Posted on June 5, 2014 by orbital

Dear all:

This coming Monday we’ll have our one and only Mission Control on the hot-button issue of security, with demos to boot!  It is open to the public, so invite your friends to come.  Christopher Low of ThinkSecure will be coming to SoC to give you a treat on how security works (and doesn’t work).

This MC session is not going to be recorded so if you want to hear this talk you must come down to SoC SR3 on Monday (N.B.: *not* the regular Tuesday date) 9 Jun, from 6-8pm.

Talk Synopsis: Two categories of people (i) People who spend a great deal of time online daily for work, play as well as staying in touch with friends over social networking sites and (ii) creators of social/web applications will find this presentation/demo extremely relevant.  Most of these “online-social” people are “Generation Z” folks who are IT- and internet-savvy in the way they use computers, tablets and mobile devices to stay connected and engage in heavy interactive communication to maintain their online social life.  However, very few of them give equal consideration to the way in which they use such media and thus open themselves up to web-based attacks.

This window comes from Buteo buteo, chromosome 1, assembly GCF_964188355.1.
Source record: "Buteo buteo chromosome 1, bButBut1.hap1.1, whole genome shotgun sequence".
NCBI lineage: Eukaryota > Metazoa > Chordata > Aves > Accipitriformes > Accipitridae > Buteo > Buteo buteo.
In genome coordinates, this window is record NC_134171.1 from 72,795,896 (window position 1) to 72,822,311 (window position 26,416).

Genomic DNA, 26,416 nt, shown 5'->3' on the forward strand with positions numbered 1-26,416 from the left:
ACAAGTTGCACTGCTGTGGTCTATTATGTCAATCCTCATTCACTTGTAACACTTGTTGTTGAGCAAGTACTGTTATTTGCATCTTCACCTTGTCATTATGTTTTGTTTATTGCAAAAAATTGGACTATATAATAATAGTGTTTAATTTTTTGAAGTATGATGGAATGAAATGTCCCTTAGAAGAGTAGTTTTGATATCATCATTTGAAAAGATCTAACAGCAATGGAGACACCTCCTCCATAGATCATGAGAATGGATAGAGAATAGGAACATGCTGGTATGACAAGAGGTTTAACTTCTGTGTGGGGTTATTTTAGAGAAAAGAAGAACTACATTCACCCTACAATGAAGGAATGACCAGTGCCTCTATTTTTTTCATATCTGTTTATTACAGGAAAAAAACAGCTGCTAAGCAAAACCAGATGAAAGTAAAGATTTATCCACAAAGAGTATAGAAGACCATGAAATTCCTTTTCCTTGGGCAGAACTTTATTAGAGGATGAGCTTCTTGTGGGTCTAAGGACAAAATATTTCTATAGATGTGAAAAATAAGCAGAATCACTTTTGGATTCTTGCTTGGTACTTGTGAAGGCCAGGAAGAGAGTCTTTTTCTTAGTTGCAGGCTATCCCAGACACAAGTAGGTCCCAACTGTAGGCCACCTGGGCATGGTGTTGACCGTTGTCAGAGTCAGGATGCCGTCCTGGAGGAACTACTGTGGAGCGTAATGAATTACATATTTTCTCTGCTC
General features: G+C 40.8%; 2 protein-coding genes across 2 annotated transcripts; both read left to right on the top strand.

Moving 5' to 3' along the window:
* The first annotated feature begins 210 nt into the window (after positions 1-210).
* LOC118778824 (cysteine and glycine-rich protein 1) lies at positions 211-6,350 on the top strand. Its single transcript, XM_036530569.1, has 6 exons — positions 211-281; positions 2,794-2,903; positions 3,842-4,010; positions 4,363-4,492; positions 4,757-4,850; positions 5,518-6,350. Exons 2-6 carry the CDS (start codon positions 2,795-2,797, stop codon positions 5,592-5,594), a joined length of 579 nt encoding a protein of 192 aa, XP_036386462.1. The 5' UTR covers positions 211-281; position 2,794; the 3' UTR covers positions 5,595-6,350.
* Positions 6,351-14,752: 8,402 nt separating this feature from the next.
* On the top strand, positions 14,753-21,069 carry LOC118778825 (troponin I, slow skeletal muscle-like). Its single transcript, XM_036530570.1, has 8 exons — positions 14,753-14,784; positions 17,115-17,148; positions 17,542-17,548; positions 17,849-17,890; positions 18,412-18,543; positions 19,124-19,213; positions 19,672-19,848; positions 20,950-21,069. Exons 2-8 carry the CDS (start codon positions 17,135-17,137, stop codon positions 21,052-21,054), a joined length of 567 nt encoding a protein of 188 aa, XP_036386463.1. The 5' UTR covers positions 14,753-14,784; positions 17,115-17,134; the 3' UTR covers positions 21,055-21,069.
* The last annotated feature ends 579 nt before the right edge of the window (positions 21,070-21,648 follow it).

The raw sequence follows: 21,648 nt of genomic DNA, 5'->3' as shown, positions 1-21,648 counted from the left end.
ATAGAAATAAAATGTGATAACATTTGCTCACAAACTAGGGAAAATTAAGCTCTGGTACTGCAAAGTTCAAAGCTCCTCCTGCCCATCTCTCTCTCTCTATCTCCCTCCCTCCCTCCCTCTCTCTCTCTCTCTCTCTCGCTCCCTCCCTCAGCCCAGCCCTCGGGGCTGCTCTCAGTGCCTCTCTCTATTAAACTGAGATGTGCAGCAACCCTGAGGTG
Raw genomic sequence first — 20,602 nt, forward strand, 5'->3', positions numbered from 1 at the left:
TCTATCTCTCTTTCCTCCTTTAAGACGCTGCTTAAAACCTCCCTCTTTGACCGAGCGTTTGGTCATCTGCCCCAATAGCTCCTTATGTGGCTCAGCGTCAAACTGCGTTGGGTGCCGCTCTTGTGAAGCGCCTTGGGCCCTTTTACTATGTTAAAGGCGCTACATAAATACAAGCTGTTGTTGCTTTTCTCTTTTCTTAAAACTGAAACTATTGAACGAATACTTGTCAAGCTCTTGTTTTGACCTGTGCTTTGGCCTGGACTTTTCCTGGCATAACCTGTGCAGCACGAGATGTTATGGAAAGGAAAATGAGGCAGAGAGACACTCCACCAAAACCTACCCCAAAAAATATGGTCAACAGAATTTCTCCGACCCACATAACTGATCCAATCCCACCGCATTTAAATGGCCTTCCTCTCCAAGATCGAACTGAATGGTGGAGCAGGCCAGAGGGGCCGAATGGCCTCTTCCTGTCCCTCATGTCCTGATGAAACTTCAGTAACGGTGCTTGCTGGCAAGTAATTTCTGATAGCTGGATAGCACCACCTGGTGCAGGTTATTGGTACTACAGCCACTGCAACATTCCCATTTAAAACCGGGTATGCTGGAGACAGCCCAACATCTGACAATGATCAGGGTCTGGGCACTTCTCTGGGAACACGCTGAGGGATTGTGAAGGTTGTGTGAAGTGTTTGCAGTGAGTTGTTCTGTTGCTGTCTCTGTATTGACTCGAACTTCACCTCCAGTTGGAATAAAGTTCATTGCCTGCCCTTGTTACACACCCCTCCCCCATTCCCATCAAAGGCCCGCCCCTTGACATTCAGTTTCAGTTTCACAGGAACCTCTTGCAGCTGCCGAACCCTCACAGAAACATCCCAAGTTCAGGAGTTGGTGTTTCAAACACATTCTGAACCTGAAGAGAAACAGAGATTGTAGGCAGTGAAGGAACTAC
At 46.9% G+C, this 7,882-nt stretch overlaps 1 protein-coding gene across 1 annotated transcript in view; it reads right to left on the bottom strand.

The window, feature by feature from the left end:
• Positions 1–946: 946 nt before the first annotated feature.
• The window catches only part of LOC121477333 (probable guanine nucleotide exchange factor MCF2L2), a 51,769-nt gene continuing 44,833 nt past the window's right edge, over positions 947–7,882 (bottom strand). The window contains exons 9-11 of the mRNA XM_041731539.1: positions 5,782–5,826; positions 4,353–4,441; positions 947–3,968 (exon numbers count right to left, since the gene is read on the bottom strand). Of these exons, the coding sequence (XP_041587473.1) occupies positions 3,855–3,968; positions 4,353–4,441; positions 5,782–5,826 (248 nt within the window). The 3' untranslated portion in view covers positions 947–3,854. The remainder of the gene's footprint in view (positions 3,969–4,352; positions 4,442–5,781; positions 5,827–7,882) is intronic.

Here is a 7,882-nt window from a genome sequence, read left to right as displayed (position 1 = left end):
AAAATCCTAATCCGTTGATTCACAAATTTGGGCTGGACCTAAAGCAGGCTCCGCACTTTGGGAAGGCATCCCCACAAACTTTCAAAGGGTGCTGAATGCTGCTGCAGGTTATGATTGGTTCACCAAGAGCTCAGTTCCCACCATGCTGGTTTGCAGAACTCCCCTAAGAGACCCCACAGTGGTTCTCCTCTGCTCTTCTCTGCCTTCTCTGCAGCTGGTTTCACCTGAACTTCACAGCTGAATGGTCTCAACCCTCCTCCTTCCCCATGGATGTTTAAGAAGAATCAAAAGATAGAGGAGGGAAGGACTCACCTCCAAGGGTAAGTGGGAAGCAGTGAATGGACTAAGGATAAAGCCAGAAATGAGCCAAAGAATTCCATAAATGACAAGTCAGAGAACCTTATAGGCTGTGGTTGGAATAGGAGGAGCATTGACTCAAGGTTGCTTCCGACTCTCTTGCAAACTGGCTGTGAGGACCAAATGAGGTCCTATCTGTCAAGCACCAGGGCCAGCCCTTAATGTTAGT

This presentation looks at some of the more recent and stealthy web attacks which target “Generation Z” (or any user of such social media) while they are online and illustrates how some of these attacks are engineered and the impact they have on a person’s online social life.  For web application developers, understanding such types of attacks will help them code better to mitigate such attacks.

Through real life demos which will be shown in the course of the presentation, the presentation brings home the point that today’s Generation Z’s and web-app developers face a huge
challenge in both understanding as well as defending against such modern web-based attacks.


Post edit: The slides for Chris’ presentation are here:

Posted on May 29, 2014 by orbital
Photo Credit: tec_estromberg

Tam will be giving a short introduction on Databases — a precursor our School’s Database course with a focus on parts relevant to the beginner Vostok project using Google App Engine. He’ll also touch on the SQL vs. NoSQL debate (where Google’s Datastore is an instance of the NoSQL camp).